The Effect of AIDS Risk on Birth Rates
Job Market Paper
The emergence of AIDS in the 1980s dramatically increased the cost of contracting a sexually transmitted infection (STI). Prior research shows that people responded to the AIDS epidemic by switching to sexual behaviors and contraceptive methods with lower likelihood of AIDS transmission. These behavioral adjustments also affect the likelihood of pregnancy and the incidence of other STIs. This paper provides the first evidence that the AIDS epidemic in the United States increased the birth rate and decreased the gonorrhea rate. I show that births among adult women increased on average by 0.5 births per 1,000 women per year, for a total of 344,000 additional births between 1981 and 2001 due to AIDS avoidance behaviors. My analysis suggests that the overall estimates are driven by women who avoid AIDS by shifting to monogamous relationships.
Effects of the COVID-19 Pandemic on Domestic Violence in US Cities
with Amalia Miller and Carmit Segal
Around the world, news outlets have reported increases in domestic violence (DV) as a result of the COVID-19 pandemic and the attendant restrictions on individual mobility and commercial activity. Although there are several reasons to expect that DV would increase for married and cohabiting couples, there are also forces that could reduce DV, such as COVID-19 sickness in a household or less time spent together by couples that live apart. It is also likely that victims who wish to report their abusers or seek assistance will face further barriers during the pandemic, which would depress reporting rates. The effects of the pandemic on both true and reported incidence of DV are therefore ambiguous.
This project will empirically examine the effects of the COVID-19 pandemic on DV and reported DV. We will initially focus on reported DV using daily, city-level data from individual police departments in major US cities. Starting with real-time police data will allow us to track the effects of the pandemic on cases reported to police within a relatively short timeframe. This can help inform public policy responses to the ongoing pandemic. The high frequency of the data will be also be useful for tracking the dynamics of reporting over the course of the pandemic. For example, we may expect a decline in reporting during stay-at-home orders that is followed by an increase when restrictions are lifted. Next, we will integrate additional data sources to the analysis that may shed light on DV reporting as they become available.
The Effect of Tasers on Fatal Police Encounters
There are over 1,000 fatal police encounters per year in the United States, and an estimated 28,000 people have died during encounters with law enforcement since the year 2000. To decrease fatal encounters, police have sought weapons which can safely incapacitate people while they are taken into custody. One such weapon is the Conducted Energy Device (CED), better known by the brand name Taser. This research evaluates the effect of Tasers on fatal police encounters. I estimate the effect of Tasers on fatal police encounters using two approaches. First, I use state-level and agency-level data on fatal police encounters from 2000 to 2019 to analyze the effect of Taser restrictions on fatal encounters. I identify the causal effect of Tasers by exploiting circuit court rulings which required agencies in some states to limit Taser use to situations where people are actively aggressing. Second, I use a novel data set on agency-level Taser policies. I compiled data on Taser policies from 2000 to 2019 for the 30 largest local police departments in the United States. For each agency, I observe when they started using Tasers, when they issued Tasers to all patrol officers (if applicable), and the agency’s use-of-force policy in every year. I merge this information with data on fatal police encounters to evaluate the effect of Taser adoption and Taser polices on fatal police encounters. Identification comes from plausibly exogenous events that affected Taser adoption and polices such as court rulings, state law changes, and 9/11.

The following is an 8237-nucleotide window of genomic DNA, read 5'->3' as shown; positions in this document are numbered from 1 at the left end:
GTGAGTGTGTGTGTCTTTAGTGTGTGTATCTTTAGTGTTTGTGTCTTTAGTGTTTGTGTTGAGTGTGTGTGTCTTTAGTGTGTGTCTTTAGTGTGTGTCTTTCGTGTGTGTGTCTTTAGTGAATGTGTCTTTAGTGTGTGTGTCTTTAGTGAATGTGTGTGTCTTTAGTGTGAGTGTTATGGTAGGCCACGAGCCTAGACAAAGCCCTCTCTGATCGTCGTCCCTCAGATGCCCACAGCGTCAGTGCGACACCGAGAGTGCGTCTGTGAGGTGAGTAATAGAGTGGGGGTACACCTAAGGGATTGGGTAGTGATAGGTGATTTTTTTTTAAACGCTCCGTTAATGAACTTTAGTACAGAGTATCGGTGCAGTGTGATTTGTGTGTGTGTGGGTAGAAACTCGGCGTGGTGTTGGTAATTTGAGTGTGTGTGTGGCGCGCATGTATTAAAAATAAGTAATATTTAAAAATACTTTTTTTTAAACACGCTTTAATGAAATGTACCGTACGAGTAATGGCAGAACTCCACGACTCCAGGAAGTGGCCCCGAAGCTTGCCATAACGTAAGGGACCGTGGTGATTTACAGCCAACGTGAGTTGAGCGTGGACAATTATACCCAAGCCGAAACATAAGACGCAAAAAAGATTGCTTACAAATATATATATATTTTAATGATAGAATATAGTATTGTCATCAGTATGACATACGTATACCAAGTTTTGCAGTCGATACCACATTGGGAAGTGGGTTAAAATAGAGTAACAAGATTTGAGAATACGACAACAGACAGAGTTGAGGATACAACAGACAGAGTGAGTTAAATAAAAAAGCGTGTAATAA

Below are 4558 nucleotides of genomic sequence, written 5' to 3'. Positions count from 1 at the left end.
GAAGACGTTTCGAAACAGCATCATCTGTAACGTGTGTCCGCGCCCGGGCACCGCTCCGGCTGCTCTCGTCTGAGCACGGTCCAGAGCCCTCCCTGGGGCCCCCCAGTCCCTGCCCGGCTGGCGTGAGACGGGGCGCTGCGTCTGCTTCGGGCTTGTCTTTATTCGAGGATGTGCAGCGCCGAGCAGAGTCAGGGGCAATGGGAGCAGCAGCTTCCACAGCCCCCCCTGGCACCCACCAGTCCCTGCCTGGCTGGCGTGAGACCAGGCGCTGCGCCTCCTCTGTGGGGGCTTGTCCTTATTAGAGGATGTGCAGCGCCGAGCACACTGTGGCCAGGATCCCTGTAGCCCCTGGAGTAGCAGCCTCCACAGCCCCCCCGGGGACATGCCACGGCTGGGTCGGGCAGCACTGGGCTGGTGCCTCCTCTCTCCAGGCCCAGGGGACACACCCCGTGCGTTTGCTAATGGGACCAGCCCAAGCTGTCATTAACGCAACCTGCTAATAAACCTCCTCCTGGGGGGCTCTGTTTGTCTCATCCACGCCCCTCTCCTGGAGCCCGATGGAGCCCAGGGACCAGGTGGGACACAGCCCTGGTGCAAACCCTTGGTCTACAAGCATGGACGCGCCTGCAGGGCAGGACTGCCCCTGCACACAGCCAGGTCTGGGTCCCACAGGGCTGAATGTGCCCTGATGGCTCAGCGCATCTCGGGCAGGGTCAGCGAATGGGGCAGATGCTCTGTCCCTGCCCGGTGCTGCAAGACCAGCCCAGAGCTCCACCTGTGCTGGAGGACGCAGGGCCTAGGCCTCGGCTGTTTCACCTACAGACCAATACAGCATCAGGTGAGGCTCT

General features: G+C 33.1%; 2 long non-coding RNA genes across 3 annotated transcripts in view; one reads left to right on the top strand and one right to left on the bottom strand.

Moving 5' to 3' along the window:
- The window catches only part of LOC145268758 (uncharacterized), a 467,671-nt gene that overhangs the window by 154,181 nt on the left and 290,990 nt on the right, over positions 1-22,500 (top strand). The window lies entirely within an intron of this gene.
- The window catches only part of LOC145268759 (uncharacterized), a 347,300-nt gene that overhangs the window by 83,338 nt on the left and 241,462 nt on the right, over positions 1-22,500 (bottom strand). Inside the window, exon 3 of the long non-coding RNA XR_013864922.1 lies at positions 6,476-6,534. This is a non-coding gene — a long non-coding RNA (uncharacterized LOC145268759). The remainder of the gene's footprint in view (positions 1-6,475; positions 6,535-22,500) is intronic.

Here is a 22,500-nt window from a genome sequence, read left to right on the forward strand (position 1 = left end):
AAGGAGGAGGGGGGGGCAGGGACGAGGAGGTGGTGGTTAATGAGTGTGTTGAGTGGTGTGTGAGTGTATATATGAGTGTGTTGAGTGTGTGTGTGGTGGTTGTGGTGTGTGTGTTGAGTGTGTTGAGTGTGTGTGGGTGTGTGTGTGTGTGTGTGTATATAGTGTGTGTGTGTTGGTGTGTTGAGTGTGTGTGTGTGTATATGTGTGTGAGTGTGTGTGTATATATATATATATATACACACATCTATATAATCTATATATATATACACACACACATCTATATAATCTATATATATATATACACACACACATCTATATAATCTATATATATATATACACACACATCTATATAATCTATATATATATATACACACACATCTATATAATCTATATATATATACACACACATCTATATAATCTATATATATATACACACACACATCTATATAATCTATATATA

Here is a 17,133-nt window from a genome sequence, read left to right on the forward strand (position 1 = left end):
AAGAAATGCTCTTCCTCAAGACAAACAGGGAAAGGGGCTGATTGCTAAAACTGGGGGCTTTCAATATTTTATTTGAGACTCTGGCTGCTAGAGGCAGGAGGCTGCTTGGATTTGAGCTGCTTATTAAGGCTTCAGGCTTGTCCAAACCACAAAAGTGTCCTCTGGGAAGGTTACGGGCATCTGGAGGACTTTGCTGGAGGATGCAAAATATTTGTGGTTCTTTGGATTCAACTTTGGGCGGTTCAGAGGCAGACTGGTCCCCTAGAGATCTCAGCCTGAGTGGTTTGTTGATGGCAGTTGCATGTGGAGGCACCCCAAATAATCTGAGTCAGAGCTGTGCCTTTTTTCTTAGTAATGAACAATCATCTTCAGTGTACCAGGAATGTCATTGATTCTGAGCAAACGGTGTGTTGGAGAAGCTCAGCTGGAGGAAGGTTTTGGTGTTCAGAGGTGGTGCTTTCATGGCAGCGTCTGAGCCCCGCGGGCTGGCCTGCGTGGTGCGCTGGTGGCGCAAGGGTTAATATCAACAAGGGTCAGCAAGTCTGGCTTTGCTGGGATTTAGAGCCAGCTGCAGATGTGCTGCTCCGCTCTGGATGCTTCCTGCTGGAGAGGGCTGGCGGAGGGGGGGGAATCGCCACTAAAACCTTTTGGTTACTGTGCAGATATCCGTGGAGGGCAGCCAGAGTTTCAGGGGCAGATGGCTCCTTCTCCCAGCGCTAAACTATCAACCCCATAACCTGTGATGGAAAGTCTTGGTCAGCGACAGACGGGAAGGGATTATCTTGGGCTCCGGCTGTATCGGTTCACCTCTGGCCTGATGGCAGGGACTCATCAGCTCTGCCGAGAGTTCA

The Effect of Abortion Restrictions on Birth Rates, Maternal Inputs, and Infant Health
with Becca Brough
In this paper we exploit variation in state-level abortion legislation to identify the effect of restrictions on maternal inputs and infant outcomes. We consider four restrictions: requirements for abortion counseling, mandated waiting periods between counseling and abortion procedures, parental involvement laws, and whether public funding for abortion is available through the state’s Medicaid program. We have compiled a novel dataset of state laws between 1990 and 2016 describing all four types of abortion restrictions. We find that abortion restrictions affect birth rates, use of prenatal care by pregnant women, and infant birth weight. We find heterogeous effects across women of different ages and socioeconomics groups. We also find heterogeneous effects depending on the type of abortion restriction.